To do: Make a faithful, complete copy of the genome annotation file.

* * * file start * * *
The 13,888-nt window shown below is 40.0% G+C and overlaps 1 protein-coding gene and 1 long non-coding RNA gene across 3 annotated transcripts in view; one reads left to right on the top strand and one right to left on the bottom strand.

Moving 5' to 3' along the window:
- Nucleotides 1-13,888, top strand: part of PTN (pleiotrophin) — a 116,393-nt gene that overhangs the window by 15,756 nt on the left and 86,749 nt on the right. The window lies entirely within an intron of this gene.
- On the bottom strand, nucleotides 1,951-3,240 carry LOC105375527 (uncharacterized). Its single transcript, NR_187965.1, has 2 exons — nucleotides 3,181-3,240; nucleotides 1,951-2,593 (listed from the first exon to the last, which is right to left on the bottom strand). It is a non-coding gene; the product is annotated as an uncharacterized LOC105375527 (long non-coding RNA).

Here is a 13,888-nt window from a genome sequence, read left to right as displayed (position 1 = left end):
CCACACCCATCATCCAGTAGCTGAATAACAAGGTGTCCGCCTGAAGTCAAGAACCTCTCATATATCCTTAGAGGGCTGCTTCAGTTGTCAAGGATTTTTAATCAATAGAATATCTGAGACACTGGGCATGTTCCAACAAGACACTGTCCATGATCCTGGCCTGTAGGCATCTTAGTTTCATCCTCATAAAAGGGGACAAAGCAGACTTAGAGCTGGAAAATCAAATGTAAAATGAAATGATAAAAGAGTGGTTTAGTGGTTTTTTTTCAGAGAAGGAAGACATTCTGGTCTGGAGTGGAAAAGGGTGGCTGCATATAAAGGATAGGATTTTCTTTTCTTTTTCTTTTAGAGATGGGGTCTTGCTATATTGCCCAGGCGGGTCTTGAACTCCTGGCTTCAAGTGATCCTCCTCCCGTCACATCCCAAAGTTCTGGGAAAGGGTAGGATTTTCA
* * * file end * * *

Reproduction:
The 13,888-nt window shown below is 40.0% G+C and overlaps 1 protein-coding gene and 1 long non-coding RNA gene across 3 annotated transcripts in view; one reads left to right on the top strand and one right to left on the bottom strand.

Moving 5' to 3' along the window:
- Nucleotides 1-13,888, top strand: part of PTN (pleiotrophin) — a 116,393-nt gene that overhangs the window by 15,756 nt on the left and 86,749 nt on the right. The window lies entirely within an intron of this gene.
- On the bottom strand, nucleotides 1,951-3,240 carry LOC105375527 (uncharacterized). Its single transcript, NR_187965.1, has 2 exons — nucleotides 3,181-3,240; nucleotides 1,951-2,593 (listed from the first exon to the last, which is right to left on the bottom strand). It is a non-coding gene; the product is annotated as an uncharacterized LOC105375527 (long non-coding RNA).

Here is a 13,888-nt window from a genome sequence, read left to right as displayed (position 1 = left end):
CCACACCCATCATCCAGTAGCTGAATAACAAGGTGTCCGCCTGAAGTCAAGAACCTCTCATATATCCTTAGAGGGCTGCTTCAGTTGTCAAGGATTTTTAATCAATAGAATATCTGAGACACTGGGCATGTTCCAACAAGACACTGTCCATGATCCTGGCCTGTAGGCATCTTAGTTTCATCCTCATAAAAGGGGACAAAGCAGACTTAGAGCTGGAAAATCAAATGTAAAATGAAATGATAAAAGAGTGGTTTAGTGGTTTTTTTTCAGAGAAGGAAGACATTCTGGTCTGGAGTGGAAAAGGGTGGCTGCATATAAAGGATAGGATTTTCTTTTCTTTTTCTTTTAGAGATGGGGTCTTGCTATATTGCCCAGGCGGGTCTTGAACTCCTGGCTTCAAGTGATCCTCCTCCCGTCACATCCCAAAGTTCTGGGAAAGGGTAGGATTTTCA